After all, he’s not going to be taking down a random villain here. He’s going to be taking down his rival. We’re already supposed to be invested in seeing Peter kick Michael Morbius’s ass.

But we don’t. A couple of episodes after Michael’s transformation we’re really rooting for Spidey to save him because he’s suffering. Caught between his urges and what remains of his personhood, Michael gets surprising flashes of humanity, where it’s clear he understands he’s become a monster and wishes to stop.

Only there’s a problem – his transformation is progressing. And with each passing moment, there’s less chance that our hero will somehow save him.

How 90’s Spider-Man Upgraded Morbius to a Worthy Lead

Source: Spider-Man TAS (1994-1998)

Well, I might be giving the cartoon a bit too much of a credit. Morbius has had several comic series where he was either a lead or a co-lead. 

But if you’re a 90’s kid, chances are this version of Michael Morbius is the one that pops up in your head whenever you come across the name.

I know this because I have several friends around me who’re the same. I’m the same, as well.

For a character who appeared in the entire show a grand total of… less than dozen episodes, Morbius leaves a surprisingly strong impression.

I’d even take a risk to say his arc might be one of the most interesting in the overall series.

Vampires have long been popular among readers. Tortured vampires who are trying to make up for their past mistakes doubly so. From Buffy, the Vampire Slayer to Twilight, a “good vampire against his evil brethren” has been a foundation for some pretty iconic characters.

Hell, even Dracula, the most iconic evil vampire of all time, has gotten multiple reimaginings from straight-up villain to a (tragic) anti-hero we should root for. By the way, my personal favorite among these ones is Kouta Hirano’s Hellsing.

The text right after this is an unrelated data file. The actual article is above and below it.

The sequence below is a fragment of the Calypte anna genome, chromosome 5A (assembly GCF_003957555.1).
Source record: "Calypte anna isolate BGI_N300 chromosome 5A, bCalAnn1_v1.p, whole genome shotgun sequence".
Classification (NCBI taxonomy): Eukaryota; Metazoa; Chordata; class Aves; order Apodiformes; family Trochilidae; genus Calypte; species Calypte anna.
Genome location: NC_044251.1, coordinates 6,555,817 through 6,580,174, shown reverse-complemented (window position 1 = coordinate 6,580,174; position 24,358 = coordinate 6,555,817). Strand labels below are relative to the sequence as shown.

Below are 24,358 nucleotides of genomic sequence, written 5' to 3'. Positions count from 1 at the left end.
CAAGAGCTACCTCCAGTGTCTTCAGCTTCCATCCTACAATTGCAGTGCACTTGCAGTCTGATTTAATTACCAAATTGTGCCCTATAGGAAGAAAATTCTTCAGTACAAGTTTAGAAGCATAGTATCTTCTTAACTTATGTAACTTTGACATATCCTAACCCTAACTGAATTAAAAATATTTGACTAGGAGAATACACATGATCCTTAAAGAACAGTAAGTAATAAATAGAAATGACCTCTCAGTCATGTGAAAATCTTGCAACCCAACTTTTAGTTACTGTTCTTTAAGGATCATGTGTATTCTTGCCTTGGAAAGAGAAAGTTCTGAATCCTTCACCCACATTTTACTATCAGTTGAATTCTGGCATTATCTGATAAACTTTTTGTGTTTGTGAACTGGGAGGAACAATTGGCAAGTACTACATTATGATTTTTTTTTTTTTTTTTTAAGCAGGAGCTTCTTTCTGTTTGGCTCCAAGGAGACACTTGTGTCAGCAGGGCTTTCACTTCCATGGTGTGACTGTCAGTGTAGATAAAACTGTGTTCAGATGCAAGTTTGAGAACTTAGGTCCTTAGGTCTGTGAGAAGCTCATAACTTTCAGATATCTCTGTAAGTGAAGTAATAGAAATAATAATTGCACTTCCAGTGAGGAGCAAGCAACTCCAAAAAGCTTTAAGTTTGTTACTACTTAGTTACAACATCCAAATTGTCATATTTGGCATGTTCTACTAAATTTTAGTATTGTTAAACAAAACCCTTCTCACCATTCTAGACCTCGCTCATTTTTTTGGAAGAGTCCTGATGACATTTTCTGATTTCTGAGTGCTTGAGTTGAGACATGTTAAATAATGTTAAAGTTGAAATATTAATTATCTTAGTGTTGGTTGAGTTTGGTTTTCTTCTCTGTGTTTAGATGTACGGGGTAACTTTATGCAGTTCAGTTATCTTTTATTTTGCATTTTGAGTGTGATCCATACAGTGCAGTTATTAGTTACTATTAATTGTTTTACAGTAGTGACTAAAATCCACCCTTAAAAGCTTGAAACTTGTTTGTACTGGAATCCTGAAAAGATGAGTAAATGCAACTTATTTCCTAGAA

Morbius, in the 90’s cartoon, gets a tragic heroes story.

He starts out as… less than stellar person. He transforms into a monster. And just when he’s supposed to prove to the audience that he was always destined to be a baddie, he shows depth and humanity we never expected.

And he gets rewarded for it. The most famous vampire hunter in the Marvel universe – Blade – swoops in and… saves him, together with Spider-Man, instead of slaying him.

The twist? The serum that will suppress vampiric urges can only work if the patient wishes to fight against them. Morbius is saved, in the end, because despite all his flaws, he was always a decent human. Very deep down, but still.

Would Morbius Work in MCU?

Source: Morbius (2022) Official Trailer

Morbius has a long history with Blade. So it’s unsurprising when his cartoon arc ends with them joining forces, and Michael lending his powers to Blade’s fight against vampires.

In the comics, they’ve been not only adversaries (during Michael’s initial run as a villain) but brothers in arms through Midnight Sons many a time.

So, an x-over between the two would be the next logical step. One problem? We still don’t know, even after the Venom 2 post-credit scene, if Sony-verse is set in MCU or not.

Now that Mahershala Ali has finally made his first cameo appearance as Eric Brooks after being cast in the role all the way back in 2019, it’s only natural for us to wonder about character prospects.

The problem isn’t so much the characters working well together. The problem is reconciling Sony Universe – a pretty dark, if somewhat humorous, character-driven place – with MCU. 

MCU, after all, has stuck to the same formula that shares little with Sonyverse. Especially now, when Eternals taking a step away from that formula to less-than-stellar results, it seems doubtful that Fiege would take more risks anywhere in the near future.

But if there’s a character that would benefit from formula change-up, it’s likely Blade. All that’s needed is sufficient incentive.

And, in the end, most studio decisions are driven by financial returns. If Morbius is anywhere near as successful in the box office, as Venom has been for two movies now, it’s hard to imagine Fiege being ardently against incorporating him in the MCU.

The ball is in Sony’s court now. Leto, at the very least, seems to be as good a casting as Michael Morbius, as Tom Hardy was for Eddie Brock. Let’s see if most people enjoy the movie the way they seemed to have enjoyed this recent trailer.

Written by Tamara Elle